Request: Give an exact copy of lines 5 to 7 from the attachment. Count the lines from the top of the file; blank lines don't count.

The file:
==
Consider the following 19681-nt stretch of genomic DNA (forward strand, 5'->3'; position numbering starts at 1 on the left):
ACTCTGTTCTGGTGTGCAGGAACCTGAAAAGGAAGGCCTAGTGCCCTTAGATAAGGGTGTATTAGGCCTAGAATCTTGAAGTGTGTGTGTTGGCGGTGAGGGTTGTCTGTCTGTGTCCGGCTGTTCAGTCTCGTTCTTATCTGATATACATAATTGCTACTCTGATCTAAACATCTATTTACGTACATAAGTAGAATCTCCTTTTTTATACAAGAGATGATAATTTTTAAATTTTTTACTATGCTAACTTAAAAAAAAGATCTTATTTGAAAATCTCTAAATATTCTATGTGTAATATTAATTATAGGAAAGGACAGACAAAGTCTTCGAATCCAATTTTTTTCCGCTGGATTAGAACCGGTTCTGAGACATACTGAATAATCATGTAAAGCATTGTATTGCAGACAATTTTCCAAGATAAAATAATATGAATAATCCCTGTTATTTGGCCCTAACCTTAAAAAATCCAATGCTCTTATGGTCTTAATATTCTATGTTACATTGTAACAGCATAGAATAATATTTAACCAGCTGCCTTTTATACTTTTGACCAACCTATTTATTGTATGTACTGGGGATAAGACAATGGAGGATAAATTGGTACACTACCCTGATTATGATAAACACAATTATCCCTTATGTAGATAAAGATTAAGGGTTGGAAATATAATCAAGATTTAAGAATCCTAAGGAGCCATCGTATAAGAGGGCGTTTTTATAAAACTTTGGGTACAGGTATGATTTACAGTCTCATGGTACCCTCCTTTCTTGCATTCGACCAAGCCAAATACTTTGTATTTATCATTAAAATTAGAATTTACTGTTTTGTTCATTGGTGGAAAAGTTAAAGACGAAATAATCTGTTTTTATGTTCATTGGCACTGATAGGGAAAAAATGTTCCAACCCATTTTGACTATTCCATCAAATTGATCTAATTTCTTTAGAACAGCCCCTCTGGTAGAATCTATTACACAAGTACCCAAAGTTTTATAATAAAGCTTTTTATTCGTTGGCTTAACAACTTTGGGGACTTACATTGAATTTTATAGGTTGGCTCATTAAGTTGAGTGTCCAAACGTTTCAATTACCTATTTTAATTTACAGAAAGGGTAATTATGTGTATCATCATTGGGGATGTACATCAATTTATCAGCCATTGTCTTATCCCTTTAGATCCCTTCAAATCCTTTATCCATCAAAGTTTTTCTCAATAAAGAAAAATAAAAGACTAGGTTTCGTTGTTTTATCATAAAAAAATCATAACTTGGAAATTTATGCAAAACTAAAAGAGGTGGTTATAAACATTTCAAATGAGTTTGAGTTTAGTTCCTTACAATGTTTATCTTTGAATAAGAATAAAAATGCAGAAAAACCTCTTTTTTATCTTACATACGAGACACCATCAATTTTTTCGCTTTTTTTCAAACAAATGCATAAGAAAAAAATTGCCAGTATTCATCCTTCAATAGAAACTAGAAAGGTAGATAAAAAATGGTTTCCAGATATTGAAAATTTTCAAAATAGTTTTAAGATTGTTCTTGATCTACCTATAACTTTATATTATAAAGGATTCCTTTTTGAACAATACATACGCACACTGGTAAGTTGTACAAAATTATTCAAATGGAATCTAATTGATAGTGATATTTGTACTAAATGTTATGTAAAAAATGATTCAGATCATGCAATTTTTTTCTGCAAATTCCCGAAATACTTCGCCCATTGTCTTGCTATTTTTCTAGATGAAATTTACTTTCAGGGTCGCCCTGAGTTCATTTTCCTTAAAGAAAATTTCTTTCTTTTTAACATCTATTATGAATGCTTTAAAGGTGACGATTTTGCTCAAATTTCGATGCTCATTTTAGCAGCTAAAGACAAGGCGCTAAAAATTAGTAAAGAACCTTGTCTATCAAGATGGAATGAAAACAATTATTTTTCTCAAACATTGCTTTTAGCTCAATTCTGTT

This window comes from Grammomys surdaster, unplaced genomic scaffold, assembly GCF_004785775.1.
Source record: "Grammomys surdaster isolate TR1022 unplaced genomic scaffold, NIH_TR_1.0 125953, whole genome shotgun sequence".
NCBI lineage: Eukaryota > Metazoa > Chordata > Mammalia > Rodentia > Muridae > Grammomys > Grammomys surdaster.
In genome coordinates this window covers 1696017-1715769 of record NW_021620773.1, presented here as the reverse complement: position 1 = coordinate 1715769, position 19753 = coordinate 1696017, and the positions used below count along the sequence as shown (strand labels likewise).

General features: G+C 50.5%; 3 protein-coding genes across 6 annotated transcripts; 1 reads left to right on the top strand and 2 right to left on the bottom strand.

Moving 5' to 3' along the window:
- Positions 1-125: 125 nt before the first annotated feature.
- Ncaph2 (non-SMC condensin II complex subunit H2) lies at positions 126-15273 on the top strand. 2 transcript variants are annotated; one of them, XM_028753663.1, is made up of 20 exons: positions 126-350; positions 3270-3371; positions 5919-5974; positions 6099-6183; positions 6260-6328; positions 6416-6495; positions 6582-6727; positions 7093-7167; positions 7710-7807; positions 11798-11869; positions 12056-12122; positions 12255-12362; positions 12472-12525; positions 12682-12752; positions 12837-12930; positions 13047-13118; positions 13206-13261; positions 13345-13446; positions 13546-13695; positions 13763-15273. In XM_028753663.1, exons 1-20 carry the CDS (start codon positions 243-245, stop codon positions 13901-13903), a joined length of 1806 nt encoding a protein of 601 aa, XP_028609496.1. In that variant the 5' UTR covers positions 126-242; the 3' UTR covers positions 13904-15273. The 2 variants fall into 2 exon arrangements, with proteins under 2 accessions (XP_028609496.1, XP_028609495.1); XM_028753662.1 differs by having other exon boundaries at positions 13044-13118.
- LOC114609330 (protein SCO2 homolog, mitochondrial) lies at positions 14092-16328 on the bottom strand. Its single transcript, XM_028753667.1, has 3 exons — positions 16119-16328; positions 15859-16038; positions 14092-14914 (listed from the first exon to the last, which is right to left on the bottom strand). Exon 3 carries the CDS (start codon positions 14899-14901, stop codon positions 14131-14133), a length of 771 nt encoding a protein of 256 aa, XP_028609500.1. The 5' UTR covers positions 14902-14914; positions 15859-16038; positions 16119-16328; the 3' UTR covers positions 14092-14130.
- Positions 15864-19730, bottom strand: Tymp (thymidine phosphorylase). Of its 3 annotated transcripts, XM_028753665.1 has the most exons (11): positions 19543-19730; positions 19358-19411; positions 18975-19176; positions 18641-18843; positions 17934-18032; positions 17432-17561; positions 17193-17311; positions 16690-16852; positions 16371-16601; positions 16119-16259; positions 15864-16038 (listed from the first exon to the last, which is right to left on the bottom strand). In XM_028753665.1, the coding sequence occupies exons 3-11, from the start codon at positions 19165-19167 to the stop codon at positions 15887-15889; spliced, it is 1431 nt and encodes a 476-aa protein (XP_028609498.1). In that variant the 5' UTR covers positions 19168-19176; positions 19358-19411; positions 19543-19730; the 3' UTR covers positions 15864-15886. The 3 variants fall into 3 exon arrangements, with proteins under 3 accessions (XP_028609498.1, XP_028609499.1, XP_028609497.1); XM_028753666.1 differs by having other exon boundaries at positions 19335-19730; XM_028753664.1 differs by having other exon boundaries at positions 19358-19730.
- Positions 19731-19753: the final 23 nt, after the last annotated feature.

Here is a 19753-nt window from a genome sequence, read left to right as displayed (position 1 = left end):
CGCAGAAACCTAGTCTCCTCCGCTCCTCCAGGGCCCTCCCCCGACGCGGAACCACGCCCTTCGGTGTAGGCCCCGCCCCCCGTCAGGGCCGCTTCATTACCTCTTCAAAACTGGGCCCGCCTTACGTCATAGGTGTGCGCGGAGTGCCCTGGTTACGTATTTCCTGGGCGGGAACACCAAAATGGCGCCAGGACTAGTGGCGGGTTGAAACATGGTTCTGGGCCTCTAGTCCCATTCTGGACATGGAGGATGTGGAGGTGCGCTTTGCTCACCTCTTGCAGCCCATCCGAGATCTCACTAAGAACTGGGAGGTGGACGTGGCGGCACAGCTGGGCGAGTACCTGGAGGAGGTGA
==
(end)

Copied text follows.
NCBI lineage: Eukaryota > Metazoa > Chordata > Mammalia > Rodentia > Muridae > Grammomys > Grammomys surdaster.
In genome coordinates this window covers 1696017-1715769 of record NW_021620773.1, presented here as the reverse complement: position 1 = coordinate 1715769, position 19753 = coordinate 1696017, and the positions used below count along the sequence as shown (strand labels likewise).

General features: G+C 50.5%; 3 protein-coding genes across 6 annotated transcripts; 1 reads left to right on the top strand and 2 right to left on the bottom strand.